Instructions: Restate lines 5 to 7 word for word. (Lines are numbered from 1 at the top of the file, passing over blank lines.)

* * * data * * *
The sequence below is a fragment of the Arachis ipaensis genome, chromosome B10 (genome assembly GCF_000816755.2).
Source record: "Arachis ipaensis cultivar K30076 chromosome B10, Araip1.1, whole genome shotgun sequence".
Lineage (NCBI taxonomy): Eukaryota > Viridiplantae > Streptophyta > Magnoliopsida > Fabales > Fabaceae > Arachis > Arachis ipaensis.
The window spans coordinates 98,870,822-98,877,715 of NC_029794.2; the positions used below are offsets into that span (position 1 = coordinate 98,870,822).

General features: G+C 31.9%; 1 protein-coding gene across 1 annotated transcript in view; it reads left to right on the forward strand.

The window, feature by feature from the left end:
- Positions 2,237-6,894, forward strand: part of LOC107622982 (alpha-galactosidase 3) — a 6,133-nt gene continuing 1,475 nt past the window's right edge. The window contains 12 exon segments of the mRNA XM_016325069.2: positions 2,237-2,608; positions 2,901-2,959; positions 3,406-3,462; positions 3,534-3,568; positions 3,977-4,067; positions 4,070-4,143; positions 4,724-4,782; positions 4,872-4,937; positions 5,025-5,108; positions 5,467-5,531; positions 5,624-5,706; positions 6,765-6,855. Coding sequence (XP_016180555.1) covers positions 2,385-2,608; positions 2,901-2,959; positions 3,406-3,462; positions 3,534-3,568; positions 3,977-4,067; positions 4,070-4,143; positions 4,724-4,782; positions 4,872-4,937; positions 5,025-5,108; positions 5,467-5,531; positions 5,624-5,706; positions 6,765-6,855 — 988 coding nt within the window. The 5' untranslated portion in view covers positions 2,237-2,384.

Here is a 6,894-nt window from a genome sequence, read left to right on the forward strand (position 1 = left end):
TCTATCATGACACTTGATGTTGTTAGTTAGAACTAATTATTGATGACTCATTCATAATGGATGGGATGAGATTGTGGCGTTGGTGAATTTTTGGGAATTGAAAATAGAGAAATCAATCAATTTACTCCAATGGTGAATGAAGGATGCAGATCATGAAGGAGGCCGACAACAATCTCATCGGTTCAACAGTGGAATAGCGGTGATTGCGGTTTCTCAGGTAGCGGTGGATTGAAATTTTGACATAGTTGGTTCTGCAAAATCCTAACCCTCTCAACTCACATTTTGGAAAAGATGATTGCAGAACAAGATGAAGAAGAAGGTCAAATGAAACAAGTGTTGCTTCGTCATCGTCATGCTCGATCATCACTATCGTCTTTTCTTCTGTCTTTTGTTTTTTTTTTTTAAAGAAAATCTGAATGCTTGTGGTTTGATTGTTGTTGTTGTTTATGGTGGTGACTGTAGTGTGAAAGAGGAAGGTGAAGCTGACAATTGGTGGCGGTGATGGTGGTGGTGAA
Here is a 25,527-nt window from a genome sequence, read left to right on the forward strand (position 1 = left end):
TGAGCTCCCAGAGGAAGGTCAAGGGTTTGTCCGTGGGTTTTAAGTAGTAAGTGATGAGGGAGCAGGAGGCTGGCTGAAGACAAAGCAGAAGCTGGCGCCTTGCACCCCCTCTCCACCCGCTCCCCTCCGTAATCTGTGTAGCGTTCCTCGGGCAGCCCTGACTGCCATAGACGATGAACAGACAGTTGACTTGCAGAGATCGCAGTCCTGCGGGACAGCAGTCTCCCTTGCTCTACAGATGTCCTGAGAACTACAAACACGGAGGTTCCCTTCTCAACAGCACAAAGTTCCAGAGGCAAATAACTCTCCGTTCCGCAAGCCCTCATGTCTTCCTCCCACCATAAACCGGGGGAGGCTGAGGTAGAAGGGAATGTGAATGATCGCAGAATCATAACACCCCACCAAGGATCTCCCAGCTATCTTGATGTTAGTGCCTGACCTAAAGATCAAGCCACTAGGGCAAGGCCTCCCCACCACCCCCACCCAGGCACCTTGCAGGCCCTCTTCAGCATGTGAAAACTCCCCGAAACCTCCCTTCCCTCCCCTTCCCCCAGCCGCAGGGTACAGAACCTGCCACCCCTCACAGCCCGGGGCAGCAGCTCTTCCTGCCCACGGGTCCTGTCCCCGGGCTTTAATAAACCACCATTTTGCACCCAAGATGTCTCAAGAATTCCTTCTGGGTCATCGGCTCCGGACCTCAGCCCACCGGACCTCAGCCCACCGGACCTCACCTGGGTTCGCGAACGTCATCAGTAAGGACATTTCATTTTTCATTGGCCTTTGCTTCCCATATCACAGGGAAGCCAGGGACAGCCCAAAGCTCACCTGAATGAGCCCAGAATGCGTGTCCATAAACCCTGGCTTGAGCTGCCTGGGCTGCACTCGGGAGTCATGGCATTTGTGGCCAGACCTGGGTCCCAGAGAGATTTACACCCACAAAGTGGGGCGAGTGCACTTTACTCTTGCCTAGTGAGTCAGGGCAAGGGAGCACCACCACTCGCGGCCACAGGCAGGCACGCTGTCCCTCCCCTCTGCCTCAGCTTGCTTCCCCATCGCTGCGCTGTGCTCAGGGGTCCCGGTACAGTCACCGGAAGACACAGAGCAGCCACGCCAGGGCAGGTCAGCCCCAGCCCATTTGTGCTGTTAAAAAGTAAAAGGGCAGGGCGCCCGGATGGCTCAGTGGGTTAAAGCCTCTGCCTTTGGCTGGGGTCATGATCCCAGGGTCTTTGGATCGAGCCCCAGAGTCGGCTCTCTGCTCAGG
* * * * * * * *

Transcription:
General features: G+C 31.9%; 1 protein-coding gene across 1 annotated transcript in view; it reads left to right on the forward strand.

The window, feature by feature from the left end:
- Positions 2,237-6,894, forward strand: part of LOC107622982 (alpha-galactosidase 3) — a 6,133-nt gene continuing 1,475 nt past the window's right edge. The window contains 12 exon segments of the mRNA XM_016325069.2: positions 2,237-2,608; positions 2,901-2,959; positions 3,406-3,462; positions 3,534-3,568; positions 3,977-4,067; positions 4,070-4,143; positions 4,724-4,782; positions 4,872-4,937; positions 5,025-5,108; positions 5,467-5,531; positions 5,624-5,706; positions 6,765-6,855. Coding sequence (XP_016180555.1) covers positions 2,385-2,608; positions 2,901-2,959; positions 3,406-3,462; positions 3,534-3,568; positions 3,977-4,067; positions 4,070-4,143; positions 4,724-4,782; positions 4,872-4,937; positions 5,025-5,108; positions 5,467-5,531; positions 5,624-5,706; positions 6,765-6,855 — 988 coding nt within the window. The 5' untranslated portion in view covers positions 2,237-2,384.